Frozen bank accounts not Najib's: Task force

Malaysia's Prime Minister Najib Razak speaking at a presentation for government interns at the Prime Minster's office.
Malaysia's Prime Minister Najib Razak speaking at a presentation for government interns at the Prime Minster's office. PHOTO: REUTERS

PETALING JAYA • None of the six bank accounts frozen on Tuesday by Malaysian authorities belonged to Prime Minister Najib Razak, a special task force said yesterday, as the Malaysian leader instructed his lawyers to send a legal letter to The Wall Street Journal (WSJ).

The Premier is being probed by a multi-agency Malaysian task force following allegations in the WSJ that funds from state investment fund 1Malaysia Development Berhad (1MDB) had ended up in Datuk Seri Najib's personal accounts.

Attorney-General Abdul Gani Patail said the accounts frozen did not belong to Datuk Seri Najib, after media reports on Tuesday quoted investigation sources as saying three of the six accounts belonged to the Premier. Tan Sri Gani expressed concern that there were leaks to the media about the probe.

Meanwhile, Mr Najib's lawyers have sent a letter dated yesterday to Dow Jones and Company, the owner of WSJ.

His law firm, Hafarizam Wan & Aisha Mubarak, said it was seeking "to procure your position" as the articles collectively "suggest that you are unsure of the original source of the money and what happened to the money", while on the other hand, "the general gist of the articles creates a clear impression that our client had misappropriated about US$700 million (S$940 million) belonging to 1MDB".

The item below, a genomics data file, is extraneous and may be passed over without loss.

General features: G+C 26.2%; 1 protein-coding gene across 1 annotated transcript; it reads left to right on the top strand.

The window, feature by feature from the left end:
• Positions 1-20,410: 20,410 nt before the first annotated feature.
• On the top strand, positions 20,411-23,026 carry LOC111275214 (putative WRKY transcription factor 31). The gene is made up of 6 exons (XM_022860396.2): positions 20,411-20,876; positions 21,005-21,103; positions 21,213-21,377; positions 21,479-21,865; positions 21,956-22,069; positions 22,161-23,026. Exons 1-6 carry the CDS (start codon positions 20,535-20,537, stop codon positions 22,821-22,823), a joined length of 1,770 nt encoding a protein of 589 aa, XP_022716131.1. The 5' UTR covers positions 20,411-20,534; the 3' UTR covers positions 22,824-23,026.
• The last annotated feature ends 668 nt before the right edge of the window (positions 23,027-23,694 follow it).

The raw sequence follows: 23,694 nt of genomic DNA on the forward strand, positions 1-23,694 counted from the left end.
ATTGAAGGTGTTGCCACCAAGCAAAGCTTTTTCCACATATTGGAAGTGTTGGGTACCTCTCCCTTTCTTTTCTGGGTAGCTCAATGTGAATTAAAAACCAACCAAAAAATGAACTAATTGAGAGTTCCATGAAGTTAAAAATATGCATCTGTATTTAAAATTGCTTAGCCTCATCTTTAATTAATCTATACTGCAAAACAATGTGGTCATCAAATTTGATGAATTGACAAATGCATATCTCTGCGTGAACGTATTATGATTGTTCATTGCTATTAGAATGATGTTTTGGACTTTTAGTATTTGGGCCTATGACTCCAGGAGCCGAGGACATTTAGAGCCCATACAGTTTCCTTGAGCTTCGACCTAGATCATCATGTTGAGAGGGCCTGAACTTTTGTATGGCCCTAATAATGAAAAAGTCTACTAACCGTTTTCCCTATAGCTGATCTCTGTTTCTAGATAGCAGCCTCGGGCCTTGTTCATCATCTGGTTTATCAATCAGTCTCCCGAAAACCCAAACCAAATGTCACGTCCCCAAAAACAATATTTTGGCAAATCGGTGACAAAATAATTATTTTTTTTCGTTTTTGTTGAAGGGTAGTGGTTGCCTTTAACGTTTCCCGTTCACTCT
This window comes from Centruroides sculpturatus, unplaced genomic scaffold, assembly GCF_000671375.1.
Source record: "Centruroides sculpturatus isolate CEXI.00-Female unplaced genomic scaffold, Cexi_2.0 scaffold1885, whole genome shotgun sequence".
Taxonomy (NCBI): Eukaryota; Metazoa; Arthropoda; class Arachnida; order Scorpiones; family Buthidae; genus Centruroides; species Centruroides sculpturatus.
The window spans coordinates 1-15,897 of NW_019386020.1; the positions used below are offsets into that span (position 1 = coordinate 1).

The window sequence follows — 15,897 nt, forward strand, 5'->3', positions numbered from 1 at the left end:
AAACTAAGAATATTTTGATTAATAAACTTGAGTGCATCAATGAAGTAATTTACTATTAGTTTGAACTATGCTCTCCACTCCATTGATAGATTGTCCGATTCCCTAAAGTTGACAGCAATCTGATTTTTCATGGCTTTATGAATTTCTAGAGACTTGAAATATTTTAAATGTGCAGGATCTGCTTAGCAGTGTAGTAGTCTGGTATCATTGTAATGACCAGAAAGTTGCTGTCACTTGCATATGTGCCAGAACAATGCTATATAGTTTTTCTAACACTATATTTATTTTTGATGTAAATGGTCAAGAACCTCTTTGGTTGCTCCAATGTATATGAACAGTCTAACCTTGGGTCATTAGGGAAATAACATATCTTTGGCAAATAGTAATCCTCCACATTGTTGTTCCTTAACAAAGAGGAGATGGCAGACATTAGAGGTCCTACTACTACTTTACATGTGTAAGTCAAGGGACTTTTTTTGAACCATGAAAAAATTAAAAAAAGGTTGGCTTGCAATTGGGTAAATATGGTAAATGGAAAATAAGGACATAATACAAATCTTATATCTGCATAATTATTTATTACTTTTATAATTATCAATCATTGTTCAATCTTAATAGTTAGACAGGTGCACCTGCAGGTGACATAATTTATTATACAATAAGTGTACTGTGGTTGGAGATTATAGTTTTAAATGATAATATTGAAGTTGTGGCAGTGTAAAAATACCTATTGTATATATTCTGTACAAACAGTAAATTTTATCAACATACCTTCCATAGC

"You will no doubt appreciate the seriousness of the allegation made against our client in the articles and this confirmation sought (is) to enable us to advise our client on the appropriate legal recourse he can take to seek redress in relation to the articles," said the letter signed by Datuk Mohd Hafarizam Harun.

The letter said the articles, written by Simon Clark and Tom Wright, titled Malaysian Leader's Accounts Probed and Scandal In Malaysia carried a "plethora of convoluted, scurrilous and vague allegations against our client".

"We demand a reply within 14 days and please let us know whether you have appointed solicitors in Malaysia to accept service legal proceedings," it said.

The law firm said it has instructions to "tackle all possible or plausible legal remedies of which our client shall be given advice on an action of defamation, further tortuous actions and remedies including any statutory violations by WSJ and related companies and (if any) conspirers".

"This is not a straightforward legal action due to the national and international imputations. We have been instructed to identify facts and lay full facts before our client is able to proceed with further instructions," it said.


A version of this article appeared in the print edition of The Straits Times on July 09, 2015, with the headline 'Frozen bank accounts not Najib's: Task force'. Print Edition | Subscribe